verb (hugs, hugging, hugged)[with object]
- 1Squeeze (someone) tightly in one’s arms, typically to express affection: he hugged her close to him people kissed and hugged each other [no object]: we hugged and kissedMore example sentences
- He turned around to face her and she drew closer to him, hugging him tightly, kissing him on the cheek.
- He hugged me tightly, kissed me and I'm sure he smelled my hair as he rubbed my back.
- I smiled and squeezed the person that was hugging me affectionately.
- 1.1Hold (something) tightly around or against part of one’s body: he hugged his knees to his chestMore example sentences
- He hunched his legs up to his body and hugged them tightly to his chest as the night wind tore across him.
- Angstrom pulls his legs up close to his body, hugging them tightly.
- She quickly crawled against the railing and sobbed, grabbing her knees against her, hugging it tightly for comfort.
- 1.2Fit tightly round: a pair of jeans that hugged the contours of his bodyMore example sentences
- She looked gorgeous in her whitewashed jeans and curve hugging soft pink sweater.
- Jeans hugged at their hips, with a matching t-shirt, which only revealed a tiny bit of skin.
- He tilted his head, admiring the view and the way her jeans hugged and pulled.
- 1.3Keep close to: I headed north, hugging the coastline all the way left-winger Stewart hugged the touchline the car hugs the road, cornering neatlyMore example sentences
keep close to, stay near to, follow closely, follow the course of
- We took Highway 1 along the spectacular Pacific coast south of Monterey, the road hugging close to the cliffside.
- It includes two passes over the classic Whaanga Coast test, which hugs the Tasman Sea coastline and is rated by many as the best stage in the entire championship.
- The Denver Universal Spaceport was right on the coast of the Pacific Ocean, hugging the Colorado Island coastline.
- 1.4 (hug oneself) Congratulate or be pleased with oneself: she hugged herself with secret joyMore example sentences
- ‘They're going to be so pleased,’ he thinks, hugging himself.
- I ask kp if he'll be okay walking the red house way alone and he shrinks in his seat and hugs himself: ‘Do I look very vulnerable?’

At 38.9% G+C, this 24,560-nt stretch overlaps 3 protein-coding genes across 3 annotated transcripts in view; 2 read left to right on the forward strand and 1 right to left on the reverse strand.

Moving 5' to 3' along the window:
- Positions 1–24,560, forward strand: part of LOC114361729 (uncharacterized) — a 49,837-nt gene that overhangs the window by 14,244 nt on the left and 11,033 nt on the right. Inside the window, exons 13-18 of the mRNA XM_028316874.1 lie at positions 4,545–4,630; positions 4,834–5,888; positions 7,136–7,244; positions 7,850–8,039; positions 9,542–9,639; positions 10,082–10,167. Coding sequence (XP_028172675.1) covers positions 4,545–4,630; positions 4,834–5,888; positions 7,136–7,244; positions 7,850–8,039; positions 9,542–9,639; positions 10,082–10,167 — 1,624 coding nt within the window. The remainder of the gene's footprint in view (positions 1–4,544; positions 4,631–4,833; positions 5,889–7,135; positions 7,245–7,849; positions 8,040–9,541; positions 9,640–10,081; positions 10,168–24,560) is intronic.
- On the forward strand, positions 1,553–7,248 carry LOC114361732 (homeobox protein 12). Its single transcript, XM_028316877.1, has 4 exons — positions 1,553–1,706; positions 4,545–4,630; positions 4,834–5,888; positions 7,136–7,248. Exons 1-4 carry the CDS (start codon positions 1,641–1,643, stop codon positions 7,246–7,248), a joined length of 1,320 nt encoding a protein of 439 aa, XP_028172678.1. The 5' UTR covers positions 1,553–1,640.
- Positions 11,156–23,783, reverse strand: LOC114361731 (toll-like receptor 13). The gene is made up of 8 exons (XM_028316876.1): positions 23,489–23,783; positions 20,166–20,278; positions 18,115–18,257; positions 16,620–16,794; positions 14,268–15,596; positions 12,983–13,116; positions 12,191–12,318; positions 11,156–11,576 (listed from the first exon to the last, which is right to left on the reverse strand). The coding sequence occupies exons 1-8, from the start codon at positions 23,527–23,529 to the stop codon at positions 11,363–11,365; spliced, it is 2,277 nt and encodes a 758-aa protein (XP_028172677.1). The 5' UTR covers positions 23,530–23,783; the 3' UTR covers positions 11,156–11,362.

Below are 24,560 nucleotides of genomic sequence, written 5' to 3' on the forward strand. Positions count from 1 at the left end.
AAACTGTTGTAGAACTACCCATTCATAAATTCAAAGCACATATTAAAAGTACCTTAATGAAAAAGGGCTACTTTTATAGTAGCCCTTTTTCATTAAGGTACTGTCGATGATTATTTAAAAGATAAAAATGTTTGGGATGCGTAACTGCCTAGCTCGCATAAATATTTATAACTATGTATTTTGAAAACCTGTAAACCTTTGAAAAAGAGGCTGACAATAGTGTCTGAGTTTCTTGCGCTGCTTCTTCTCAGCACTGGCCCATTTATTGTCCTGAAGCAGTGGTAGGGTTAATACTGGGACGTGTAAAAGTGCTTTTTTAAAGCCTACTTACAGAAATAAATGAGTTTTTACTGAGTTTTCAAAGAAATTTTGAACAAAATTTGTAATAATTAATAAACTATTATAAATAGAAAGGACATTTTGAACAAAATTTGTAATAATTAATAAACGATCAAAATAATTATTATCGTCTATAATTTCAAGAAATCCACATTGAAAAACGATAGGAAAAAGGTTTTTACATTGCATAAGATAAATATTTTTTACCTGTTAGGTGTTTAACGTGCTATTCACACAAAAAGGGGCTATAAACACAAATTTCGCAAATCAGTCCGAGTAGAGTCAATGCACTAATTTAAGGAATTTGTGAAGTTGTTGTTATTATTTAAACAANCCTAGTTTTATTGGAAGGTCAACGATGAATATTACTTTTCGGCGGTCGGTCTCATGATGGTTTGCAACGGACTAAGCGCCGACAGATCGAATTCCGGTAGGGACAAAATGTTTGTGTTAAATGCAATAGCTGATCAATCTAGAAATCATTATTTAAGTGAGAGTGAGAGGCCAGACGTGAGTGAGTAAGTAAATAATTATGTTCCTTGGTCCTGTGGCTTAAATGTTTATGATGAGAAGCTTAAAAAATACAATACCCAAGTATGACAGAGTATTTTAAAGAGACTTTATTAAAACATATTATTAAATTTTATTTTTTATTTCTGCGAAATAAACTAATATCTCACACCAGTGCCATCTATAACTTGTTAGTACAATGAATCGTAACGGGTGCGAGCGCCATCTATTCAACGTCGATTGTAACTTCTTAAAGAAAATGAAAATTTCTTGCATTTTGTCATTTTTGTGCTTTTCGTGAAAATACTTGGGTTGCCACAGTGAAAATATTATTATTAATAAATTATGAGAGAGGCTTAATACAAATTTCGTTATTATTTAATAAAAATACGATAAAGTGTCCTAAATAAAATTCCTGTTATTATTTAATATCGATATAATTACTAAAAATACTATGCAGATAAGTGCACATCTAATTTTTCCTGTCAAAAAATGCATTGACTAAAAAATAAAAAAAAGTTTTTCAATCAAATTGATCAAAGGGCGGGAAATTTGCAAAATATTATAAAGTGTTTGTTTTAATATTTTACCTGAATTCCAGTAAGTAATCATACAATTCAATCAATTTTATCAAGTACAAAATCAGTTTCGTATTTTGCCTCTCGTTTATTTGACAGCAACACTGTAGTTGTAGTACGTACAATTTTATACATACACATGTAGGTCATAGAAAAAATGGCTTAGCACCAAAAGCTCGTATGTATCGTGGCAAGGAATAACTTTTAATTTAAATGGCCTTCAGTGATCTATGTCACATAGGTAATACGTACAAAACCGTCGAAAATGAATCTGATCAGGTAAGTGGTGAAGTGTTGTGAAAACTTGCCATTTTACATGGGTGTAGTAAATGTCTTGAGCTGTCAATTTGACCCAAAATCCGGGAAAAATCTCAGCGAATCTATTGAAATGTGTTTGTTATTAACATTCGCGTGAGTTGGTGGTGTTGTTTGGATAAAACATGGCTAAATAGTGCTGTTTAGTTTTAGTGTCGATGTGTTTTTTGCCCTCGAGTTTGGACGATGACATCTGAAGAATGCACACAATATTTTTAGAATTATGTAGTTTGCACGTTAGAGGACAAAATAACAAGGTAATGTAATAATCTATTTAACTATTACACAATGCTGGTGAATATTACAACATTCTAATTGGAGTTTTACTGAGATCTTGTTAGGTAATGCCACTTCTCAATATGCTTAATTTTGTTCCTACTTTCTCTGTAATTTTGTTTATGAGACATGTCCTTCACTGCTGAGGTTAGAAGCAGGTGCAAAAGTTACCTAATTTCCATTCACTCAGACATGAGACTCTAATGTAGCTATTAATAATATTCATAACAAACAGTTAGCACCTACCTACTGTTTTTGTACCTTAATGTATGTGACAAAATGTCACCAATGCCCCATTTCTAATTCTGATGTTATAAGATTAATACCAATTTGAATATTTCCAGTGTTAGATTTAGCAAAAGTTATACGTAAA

- She sits in a wooden chair and hugs herself as she recounts the woes that have overridden her simple life, and take away any sense of a future with even a small measure of security.
- 1.5Cherish or cling to (something such as a belief): a boy hugging a secretMore example sentences
- He is proud of his ability to do this work by himself and tells about his day's routine all the while hugging a secret that he will share with his family in the evening.
- Alone on her mountain, Deanna is hugging a secret.
nounBack to top
- 1An act of hugging someone: there were hugs and tears as they were reunitedMore example sentences
- We go through the motions, the meaningless hugs, the tears, the constant apologies.
- She stepped back from my hug whipping her tears from her face.
- There had been tiffs and tears, hugs and kisses, but nothing so dramatic as what was to follow after most of them had left.
- 1.1A squeezing grip in wrestling.More example sentences
- The bear hug is a dominant position, with great control over the opponent, and is often a precursor to a takedown.
- I will, for example grab my elder son around the neck and give him a wrestling hug but I will never do that with my daughters.
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- Yet there are too many links in that chain, too many supply-and-demand issues going on here, to make this the kind of huggable issue that attracts celebrities.
- That is not a formula for finding a beautiful wife, but a warm, huggable wife who might be pretty enough.
- A year later, halfway through grade 12, promises of that vehicle arrived in the form of a concrete fortress squatting atop a mountain - the sterile yet huggable campus of Simon Fraser University.
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- I yawned constantly, and yet could not sleep; I hugged myself imagining it was Harry's bear-like hug - such a brilliant hugger, often lifting me off my feet to stretch my backbone.
- We've become the therapeutic nation of huggers and fondlers.
- I'd pick out those I thought would be the exuberant huggers, the proper handshakers or the ones who never touch at all.
mid 16th century: probably of Scandinavian origin and related to Norwegian hugga 'comfort, console'.